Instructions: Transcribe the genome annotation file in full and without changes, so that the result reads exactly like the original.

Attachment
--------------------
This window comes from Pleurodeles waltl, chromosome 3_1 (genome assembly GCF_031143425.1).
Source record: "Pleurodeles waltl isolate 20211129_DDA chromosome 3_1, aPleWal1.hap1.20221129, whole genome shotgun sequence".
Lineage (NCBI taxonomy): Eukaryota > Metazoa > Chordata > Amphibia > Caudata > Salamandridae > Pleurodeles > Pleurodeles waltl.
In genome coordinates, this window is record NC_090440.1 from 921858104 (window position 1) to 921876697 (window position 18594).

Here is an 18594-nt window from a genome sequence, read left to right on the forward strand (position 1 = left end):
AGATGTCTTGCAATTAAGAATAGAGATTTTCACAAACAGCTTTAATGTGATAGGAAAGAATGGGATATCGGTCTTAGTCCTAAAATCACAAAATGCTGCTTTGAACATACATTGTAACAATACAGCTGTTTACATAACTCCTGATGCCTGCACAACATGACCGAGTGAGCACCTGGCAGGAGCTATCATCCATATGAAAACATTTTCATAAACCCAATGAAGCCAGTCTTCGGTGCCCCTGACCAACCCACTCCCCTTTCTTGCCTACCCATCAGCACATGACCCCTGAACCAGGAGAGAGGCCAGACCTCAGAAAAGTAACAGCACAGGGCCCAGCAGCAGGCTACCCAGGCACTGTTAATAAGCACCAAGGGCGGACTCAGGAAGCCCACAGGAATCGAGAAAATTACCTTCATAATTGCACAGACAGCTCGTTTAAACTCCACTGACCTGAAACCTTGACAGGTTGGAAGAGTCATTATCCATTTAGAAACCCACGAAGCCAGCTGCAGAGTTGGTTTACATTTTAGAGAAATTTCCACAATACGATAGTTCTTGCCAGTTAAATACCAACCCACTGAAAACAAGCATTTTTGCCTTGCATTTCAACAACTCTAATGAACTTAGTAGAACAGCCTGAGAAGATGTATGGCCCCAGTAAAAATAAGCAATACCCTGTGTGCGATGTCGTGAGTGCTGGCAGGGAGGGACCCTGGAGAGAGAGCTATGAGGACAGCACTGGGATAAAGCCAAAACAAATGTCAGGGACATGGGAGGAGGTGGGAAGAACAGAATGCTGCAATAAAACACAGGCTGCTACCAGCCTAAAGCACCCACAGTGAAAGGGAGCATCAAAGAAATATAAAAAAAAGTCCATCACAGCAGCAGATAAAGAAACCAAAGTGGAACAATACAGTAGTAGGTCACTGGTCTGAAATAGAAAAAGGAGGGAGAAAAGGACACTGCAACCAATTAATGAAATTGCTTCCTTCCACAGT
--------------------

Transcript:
This window comes from Pleurodeles waltl, chromosome 3_1 (genome assembly GCF_031143425.1).
Source record: "Pleurodeles waltl isolate 20211129_DDA chromosome 3_1, aPleWal1.hap1.20221129, whole genome shotgun sequence".
Lineage (NCBI taxonomy): Eukaryota > Metazoa > Chordata > Amphibia > Caudata > Salamandridae > Pleurodeles > Pleurodeles waltl.
In genome coordinates, this window is record NC_090440.1 from 921858104 (window position 1) to 921876697 (window position 18594).

Here is an 18594-nt window from a genome sequence, read left to right on the forward strand (position 1 = left end):
AGATGTCTTGCAATTAAGAATAGAGATTTTCACAAACAGCTTTAATGTGATAGGAAAGAATGGGATATCGGTCTTAGTCCTAAAATCACAAAATGCTGCTTTGAACATACATTGTAACAATACAGCTGTTTACATAACTCCTGATGCCTGCACAACATGACCGAGTGAGCACCTGGCAGGAGCTATCATCCATATGAAAACATTTTCATAAACCCAATGAAGCCAGTCTTCGGTGCCCCTGACCAACCCACTCCCCTTTCTTGCCTACCCATCAGCACATGACCCCTGAACCAGGAGAGAGGCCAGACCTCAGAAAAGTAACAGCACAGGGCCCAGCAGCAGGCTACCCAGGCACTGTTAATAAGCACCAAGGGCGGACTCAGGAAGCCCACAGGAATCGAGAAAATTACCTTCATAATTGCACAGACAGCTCGTTTAAACTCCACTGACCTGAAACCTTGACAGGTTGGAAGAGTCATTATCCATTTAGAAACCCACGAAGCCAGCTGCAGAGTTGGTTTACATTTTAGAGAAATTTCCACAATACGATAGTTCTTGCCAGTTAAATACCAACCCACTGAAAACAAGCATTTTTGCCTTGCATTTCAACAACTCTAATGAACTTAGTAGAACAGCCTGAGAAGATGTATGGCCCCAGTAAAAATAAGCAATACCCTGTGTGCGATGTCGTGAGTGCTGGCAGGGAGGGACCCTGGAGAGAGAGCTATGAGGACAGCACTGGGATAAAGCCAAAACAAATGTCAGGGACATGGGAGGAGGTGGGAAGAACAGAATGCTGCAATAAAACACAGGCTGCTACCAGCCTAAAGCACCCACAGTGAAAGGGAGCATCAAAGAAATATAAAAAAAAGTCCATCACAGCAGCAGATAAAGAAACCAAAGTGGAACAATACAGTAGTAGGTCACTGGTCTGAAATAGAAAAAGGAGGGAGAAAAGGACACTGCAACCAATTAATGAAATTGCTTCCTTCCACAGT